Should I Become A Professional Yoga Teacher?

I love teaching with all my heart, but I’d never encourage anyone to be a fulltime Yoga teacher, UNLESS they want to set up their own Yoga studio. If you’re willing to put the work in to have your own Yoga studio, then I say: go for it! But I’d definitely advise against going fulltime as a subcontractor in the gym industry.

You might say, “Well, if the gym industry is so bad, I’ll only subcontract for Yoga studios.” A logical conclusion, except that you won’t be able to have a fulltime schedule by only subcontracting for Yoga studios. If you’re a subcontractor, you’ll have to take work wherever you can get it - gyms, studios, schools, community colleges, etc - with gyms likely being your main source of classes.

And therein lies the problem. The gyms. Not the people who come to your classes, mind you - it’s the management that's the problem.

In over 26 years in the industry, I’ve found that gym management is almost consistently poor - ranging from mildly disorganised to outright corrupt. I’m guessing you could say that for many industries, but it's made all the worse because the gym industry is also very unstable. In the blink of an eye you can lose classes, and management have no obligation to give you more than a moment’s notice, because you’re a subcontractor.

Let me tell you a story.

About a year ago, I was primarily working for one gym called Lifestyle. This gym had three centres, and I had 18 classes weekly in those centres. I had lots of double and triple classes, so it was a great situation, but it all fell to bits when the owners of the gym closed the doors with literally a few days’ notice. All the members were left with useless memberships, and everyone they employed in any capacity lost their work. So one week I had a fulltime schedule, the following week I was practically unemployed. (I still had two classes - yes, two whole classes! - in the schools I was working at.)

Since then I’ve found it incredibly hard to recover a decent schedule. In fact, in over two decades I’ve never experienced such difficulty finding work than I have in the last year. The market has become flooded, with lots of inexperienced teachers undercutting the going rates. This leaves those of us with self-respect (ie. those charging the correct rates) of little interest to short-sighted and stingy management who only see the bottom line and cares little for experience and professionalism. Luckily, there still are a few places that care about the quality of their teachers, but they're few and far between.

I can tell you many more stories, but I think that one suffices as an illustration of why as I’d never advise anyone to become a fulltime subcontracting Yoga teacher.

Still, it’s ultimately about what you’re willing to put up with to make a living through Yoga. If you feel that you must teach Yoga fulltime, but don't want to have your own studio, and you think you can cope with being treated as a disposable product, losing chunks of income without notice (and often without reason), and being at the mercy of untrained and incompetent managers…then I guess do it and try to enjoy. Oh, and good luck: you’ll definitely need it.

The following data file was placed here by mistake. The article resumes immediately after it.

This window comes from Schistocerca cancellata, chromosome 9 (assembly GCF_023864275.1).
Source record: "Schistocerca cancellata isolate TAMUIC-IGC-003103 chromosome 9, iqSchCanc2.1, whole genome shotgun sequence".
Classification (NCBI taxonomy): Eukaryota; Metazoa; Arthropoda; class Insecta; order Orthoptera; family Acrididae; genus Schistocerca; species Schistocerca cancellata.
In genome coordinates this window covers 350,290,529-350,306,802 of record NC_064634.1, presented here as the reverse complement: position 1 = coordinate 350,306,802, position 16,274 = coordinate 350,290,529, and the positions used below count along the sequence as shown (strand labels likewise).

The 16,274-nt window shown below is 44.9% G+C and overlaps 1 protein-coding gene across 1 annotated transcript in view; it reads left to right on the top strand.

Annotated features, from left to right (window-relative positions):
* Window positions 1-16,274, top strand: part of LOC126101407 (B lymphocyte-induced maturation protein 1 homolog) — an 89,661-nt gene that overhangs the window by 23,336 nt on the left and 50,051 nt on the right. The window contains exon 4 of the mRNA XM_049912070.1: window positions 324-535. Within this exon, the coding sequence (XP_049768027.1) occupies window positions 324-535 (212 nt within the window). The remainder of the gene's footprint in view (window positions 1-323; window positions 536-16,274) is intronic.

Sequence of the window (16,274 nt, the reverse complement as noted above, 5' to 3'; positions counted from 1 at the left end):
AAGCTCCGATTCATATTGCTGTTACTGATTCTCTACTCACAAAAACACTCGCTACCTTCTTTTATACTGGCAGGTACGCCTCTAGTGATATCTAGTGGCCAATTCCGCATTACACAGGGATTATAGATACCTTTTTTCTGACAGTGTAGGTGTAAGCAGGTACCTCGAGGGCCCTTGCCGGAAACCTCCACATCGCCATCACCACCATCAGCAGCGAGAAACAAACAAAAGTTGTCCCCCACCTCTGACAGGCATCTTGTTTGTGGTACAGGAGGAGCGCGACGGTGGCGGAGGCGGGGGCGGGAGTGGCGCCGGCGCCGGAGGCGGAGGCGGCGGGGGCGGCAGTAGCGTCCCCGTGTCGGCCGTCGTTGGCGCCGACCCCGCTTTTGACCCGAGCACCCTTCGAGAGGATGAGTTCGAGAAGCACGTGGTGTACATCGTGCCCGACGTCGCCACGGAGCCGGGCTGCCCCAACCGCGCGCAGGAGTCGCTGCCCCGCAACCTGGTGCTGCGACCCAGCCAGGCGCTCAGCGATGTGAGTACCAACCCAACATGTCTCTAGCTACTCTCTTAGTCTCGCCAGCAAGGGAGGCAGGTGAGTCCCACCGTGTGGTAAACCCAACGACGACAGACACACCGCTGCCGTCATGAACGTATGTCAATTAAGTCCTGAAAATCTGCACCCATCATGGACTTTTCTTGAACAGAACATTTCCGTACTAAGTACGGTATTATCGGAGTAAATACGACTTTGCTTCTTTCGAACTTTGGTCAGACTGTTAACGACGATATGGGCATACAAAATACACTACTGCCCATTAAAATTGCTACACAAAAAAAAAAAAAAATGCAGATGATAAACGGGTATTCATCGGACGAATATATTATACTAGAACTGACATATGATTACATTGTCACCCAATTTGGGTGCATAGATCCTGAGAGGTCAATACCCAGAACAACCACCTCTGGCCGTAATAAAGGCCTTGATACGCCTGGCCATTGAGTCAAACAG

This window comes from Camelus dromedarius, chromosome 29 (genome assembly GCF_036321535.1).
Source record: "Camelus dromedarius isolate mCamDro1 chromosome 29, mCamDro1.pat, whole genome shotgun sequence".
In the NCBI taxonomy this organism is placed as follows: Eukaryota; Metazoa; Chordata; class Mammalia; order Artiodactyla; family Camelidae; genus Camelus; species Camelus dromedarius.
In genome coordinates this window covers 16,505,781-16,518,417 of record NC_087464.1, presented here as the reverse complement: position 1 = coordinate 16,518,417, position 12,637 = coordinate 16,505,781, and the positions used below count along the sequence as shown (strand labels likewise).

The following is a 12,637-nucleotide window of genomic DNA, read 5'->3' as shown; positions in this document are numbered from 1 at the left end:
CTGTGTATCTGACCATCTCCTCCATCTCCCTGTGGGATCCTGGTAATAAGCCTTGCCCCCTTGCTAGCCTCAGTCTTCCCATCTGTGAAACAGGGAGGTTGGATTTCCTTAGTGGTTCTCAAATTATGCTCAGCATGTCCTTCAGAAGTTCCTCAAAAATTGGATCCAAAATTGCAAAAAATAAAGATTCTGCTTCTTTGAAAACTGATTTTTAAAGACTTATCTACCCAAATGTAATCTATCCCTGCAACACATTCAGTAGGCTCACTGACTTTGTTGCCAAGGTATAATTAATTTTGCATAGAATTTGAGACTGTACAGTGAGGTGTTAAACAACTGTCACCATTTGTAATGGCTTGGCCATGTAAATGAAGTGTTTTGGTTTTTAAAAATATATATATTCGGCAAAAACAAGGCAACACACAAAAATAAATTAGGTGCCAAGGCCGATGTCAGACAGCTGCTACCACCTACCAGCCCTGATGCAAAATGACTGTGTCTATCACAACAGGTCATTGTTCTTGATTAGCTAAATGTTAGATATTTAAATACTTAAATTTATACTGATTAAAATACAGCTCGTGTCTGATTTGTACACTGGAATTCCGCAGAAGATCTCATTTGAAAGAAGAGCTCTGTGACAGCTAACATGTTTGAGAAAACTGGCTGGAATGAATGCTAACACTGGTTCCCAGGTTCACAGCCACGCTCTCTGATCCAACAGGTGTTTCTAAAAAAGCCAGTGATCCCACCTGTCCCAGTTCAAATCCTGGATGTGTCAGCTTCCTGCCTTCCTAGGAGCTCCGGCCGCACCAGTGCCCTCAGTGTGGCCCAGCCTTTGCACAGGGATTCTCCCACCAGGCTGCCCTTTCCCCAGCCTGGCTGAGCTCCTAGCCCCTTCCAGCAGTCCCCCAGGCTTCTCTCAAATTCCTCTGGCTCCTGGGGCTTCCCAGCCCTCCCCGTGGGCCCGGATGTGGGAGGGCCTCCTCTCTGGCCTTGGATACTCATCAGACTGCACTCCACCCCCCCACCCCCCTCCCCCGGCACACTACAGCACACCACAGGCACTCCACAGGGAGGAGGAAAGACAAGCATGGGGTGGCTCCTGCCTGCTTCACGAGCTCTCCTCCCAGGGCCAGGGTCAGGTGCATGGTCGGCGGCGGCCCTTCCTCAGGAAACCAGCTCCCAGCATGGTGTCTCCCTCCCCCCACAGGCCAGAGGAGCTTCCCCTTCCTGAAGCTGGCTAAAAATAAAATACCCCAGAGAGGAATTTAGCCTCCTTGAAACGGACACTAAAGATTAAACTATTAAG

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Adopt a homeless animal instead - they all deserve a second chance

It's estimated that 130,000 dogs and 60,000 cats are killed every year in Australia because there are not enough homes for them all. And the global numbers amount to millions upon millions every single year.

Puppy mills are a major contributor to the terrible problem of overpopulation. Puppy mills are essentially 'dog factories' where dogs are forced to churn out litter after litter, with no thought for the welfare of the dogs and all thought for profit. The dogs live in appallingly dirty, cramped conditions all their lives, and when they no longer serve their purpose they're killed, dumped or sold to vivisection laboratories.

Petshops fit into the picture because puppy mills are generally where petshops get their animals from. Furthermore, having animals in shop windows encourages impulse purchases, and adding an animal to your family should be a conscious, careful decision - NOT one to be made while shoe shopping.

Breeders contribute enormously to the tragic statistics above too. And it doesn't matter whether they're professional breeders or backyard breeders, and whether they breed for profit or not, because while there are homeless animals sitting on death row in shelters, any and all animal breeding is utterly irresponsible.

Now, here's where you come in. You can either be part of the problem or part of the solution. You can either buy animals from puppy mills, petshops or breeders and be part of the problem. Or you can adopt from a shelter or rescue organisation and be part of the solution.

If I haven't convinced you, visit your local shelter to see the homeless animals. Let their innocent faces convince you that adopting is the only responsible choice to make.

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